Foods to enjoy during pregnancy 

• Ensure plenty of wholegrains (oats, brown rice, buckwheat, rye, millet, quinoa). These contain essential nutrients for pregnancy such as zinc, magnesium, calcium as well as fibre. They also release help to stabilise blood sugar levels.

• Include at least five (ideal is eight to ten) portions of fruit and vegetables in your diet each day. Fruit and vegetables are high in fibre and essential nutrients.

• Increase your intake of essential fatty acids found in oily fish, nuts and seeds. Essential fats are necessary for good brain function so will help your baby’s brain develop, and are also crucial for eyes and the development of the central nervous system. Oily fish includes salmon, mackerel, sardines, herrings, trout. Tuna is ok but in moderation (no more than once a week) as it can contain mercury. Snack on walnuts, almonds, brazil nuts, pecan nuts, cashew nuts (not peanuts), pumpkin seeds, sesame seeds and sunflower seeds. Or sprinkle on your porridge and add to salads.

• Eat plenty of good quality protein at each meal. For example, fish, eggs (organic, free-range), lentils, beans, nuts, seeds, poultry, game, and red meat (in moderation). Protein is an important building block in the body and you need to be able to provide enough both for yourself and the growing baby.

• Buy organic when possible. Organic food does not contain pesticides, herbicides and other toxic substances. There is also some research that suggests organic food contains more nutrients than those sprayed with pesticides.

• Eat as varied a diet as possible to ensure you are getting all the nutrients you need. Don’t consume too much of one thing, e.g. wheat in pasta, bread, etc.

• Ensure you eat little and often and include carbohydrates and protein at each meal in order to maintain steady sugar levels.

• Drink lots of water to help avoid constipation. A good way to help you achieve this is to fill a 1.5 litre bottle in the morning and make sure you’ve finished it by the end of the day.

Foods to avoid during and after pregnancy

• Reduce your intake of caffeine, and ideally eliminate it completely. Caffeine in coffee, tea and Coca-Cola depletes the body of essential minerals, upsets blood sugar levels, and also enters your baby’s bloodstream so he or she has to detoxify it. Substitute with herbal or fruit teas, and drink plenty of water.

• Eliminate alcohol completely. Avoiding alcohol in the first three months of pregnancy is important and ideally should be avoided throughout pregnancy and when breastfeeding.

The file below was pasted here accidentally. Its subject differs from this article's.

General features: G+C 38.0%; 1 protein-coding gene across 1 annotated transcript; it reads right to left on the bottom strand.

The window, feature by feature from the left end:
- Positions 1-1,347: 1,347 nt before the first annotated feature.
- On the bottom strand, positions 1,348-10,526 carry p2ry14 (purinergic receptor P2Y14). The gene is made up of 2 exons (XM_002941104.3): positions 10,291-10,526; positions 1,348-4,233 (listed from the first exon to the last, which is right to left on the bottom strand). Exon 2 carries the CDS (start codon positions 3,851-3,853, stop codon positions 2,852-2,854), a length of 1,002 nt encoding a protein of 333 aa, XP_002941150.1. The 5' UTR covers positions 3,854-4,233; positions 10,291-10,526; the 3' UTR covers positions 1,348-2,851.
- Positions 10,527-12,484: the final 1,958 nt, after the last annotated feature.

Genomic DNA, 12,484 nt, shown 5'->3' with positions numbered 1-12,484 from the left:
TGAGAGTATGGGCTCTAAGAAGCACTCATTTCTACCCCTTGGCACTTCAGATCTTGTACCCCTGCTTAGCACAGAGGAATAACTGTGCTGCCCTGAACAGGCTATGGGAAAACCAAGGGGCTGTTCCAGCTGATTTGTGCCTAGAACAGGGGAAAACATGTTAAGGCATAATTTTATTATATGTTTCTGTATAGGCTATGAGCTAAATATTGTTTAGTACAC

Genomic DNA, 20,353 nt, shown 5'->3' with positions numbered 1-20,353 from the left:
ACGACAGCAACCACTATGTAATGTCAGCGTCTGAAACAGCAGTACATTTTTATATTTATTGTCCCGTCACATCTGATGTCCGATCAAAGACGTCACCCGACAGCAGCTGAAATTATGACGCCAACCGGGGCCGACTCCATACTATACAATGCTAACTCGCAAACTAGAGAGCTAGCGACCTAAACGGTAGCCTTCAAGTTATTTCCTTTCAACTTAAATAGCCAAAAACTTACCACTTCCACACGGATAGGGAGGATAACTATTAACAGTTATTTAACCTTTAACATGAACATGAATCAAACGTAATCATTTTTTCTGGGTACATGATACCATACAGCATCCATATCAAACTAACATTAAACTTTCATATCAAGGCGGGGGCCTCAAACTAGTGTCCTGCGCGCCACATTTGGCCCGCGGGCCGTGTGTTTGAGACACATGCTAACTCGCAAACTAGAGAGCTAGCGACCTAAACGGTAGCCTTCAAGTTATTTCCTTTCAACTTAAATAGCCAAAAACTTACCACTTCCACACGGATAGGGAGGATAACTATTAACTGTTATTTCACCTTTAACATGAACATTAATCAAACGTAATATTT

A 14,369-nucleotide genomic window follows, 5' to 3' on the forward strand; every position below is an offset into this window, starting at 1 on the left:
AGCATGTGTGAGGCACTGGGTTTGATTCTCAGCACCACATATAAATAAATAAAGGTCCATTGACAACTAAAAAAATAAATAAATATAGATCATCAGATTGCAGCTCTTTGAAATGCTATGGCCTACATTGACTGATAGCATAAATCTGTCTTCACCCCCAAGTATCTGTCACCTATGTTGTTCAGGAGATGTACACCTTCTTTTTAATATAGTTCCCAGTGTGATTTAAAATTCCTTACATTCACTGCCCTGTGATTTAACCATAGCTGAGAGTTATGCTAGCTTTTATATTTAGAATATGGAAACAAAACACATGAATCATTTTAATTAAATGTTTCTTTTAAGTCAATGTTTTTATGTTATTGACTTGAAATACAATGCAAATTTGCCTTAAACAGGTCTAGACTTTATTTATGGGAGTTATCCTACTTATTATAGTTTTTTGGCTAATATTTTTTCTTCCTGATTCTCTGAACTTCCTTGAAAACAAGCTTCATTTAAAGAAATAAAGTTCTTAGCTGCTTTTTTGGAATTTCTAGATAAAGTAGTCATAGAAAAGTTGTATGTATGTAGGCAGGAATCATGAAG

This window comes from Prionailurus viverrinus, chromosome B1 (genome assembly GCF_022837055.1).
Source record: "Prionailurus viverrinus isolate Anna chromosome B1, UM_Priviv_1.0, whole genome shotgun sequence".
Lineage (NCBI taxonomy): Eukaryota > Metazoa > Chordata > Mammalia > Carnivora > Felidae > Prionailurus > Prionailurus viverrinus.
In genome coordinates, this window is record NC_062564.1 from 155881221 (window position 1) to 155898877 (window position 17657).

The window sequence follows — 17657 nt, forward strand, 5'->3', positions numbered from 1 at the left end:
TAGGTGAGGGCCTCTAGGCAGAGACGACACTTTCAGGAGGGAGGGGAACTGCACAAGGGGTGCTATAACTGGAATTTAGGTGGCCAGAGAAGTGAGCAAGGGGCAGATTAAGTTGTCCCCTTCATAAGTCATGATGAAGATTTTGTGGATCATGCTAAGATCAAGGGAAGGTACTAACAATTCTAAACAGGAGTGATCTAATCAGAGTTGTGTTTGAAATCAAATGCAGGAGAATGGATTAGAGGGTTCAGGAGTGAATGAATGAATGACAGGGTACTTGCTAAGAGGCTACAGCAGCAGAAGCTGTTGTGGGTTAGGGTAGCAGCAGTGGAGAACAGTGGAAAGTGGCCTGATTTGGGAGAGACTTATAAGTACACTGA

• Avoid sugary foods such as cakes, biscuits and chocolate. High sugar intake can cause imbalances in blood sugar level and can deplete the body’s supply of nutrients. If you get a sugar craving, snack on fruit, nuts and seeds or eat a small piece of good quality dark chocolate.

• Avoid saturated fats and hydrogenated fats. These fats can block the absorption of essential fats, and hydrogenated fats are a highly artificial product. Saturated fats are found in meat and dairy products. Hydrogenated fats are found in many processed foods such as margarines, cakes and biscuits.

• Avoid liver and cod liver oil as both are high sources of vitamin A in animal form (retinol) which can be harmful to the foetus in large quantities

• Avoid peanuts as if eaten in large quantities they can cause allergies in your baby.

• Avoid meat based pates as they can contain bacteria and are also generally made of liver.

• Avoid soft, unpasteurised cheese such as Brie, Camembert, Roquefort and Stilton, as they can contain listeria.

• Avoid raw eggs in foods such as mayonnaise, ice-cream and chocolate mousse, as they can contain salmonella. Also avoid raw fish and raw meat as they can contain bacteria which is normally killed off during the cooking process. And avoid ready-to-eat poultry and ready-to-eat salads in bags as there is a risk of listeria.

What to enjoy during and after pregnancy

• Make sure you continue to do some exercise. Yoga is great for pregnancy but ensure you tell your teacher you are pregnant.

• Relaxation – important for you and your baby.

What to avoid pre or post pregnancy

• Avoid having any mercury fillings during pregnancy as there is a risk of mercury, which is very toxic, being passed to your baby.

• Avoid painkillers.

• Do not diet!

• Avoid very smoky areas.

• Avoid exposure to chemicals as much as possible. Consider switching to a natural deodorant and using organic skin, hair and body products

 

About The Author

My Baba

"My Baba is packed with expert advice and information on all aspects of fertility, pregnancy, motherhood and parenting. We're constantly researching and reviewing the latest educational toys, gadgets and gizmos, and blogging about the latest crafts, activities, fashions and mouth-watering family recipes. My Baba is also the ultimate present guide with unique gift ideas for babies, toddlers and children of all ages." Leonora Bamford, Founder

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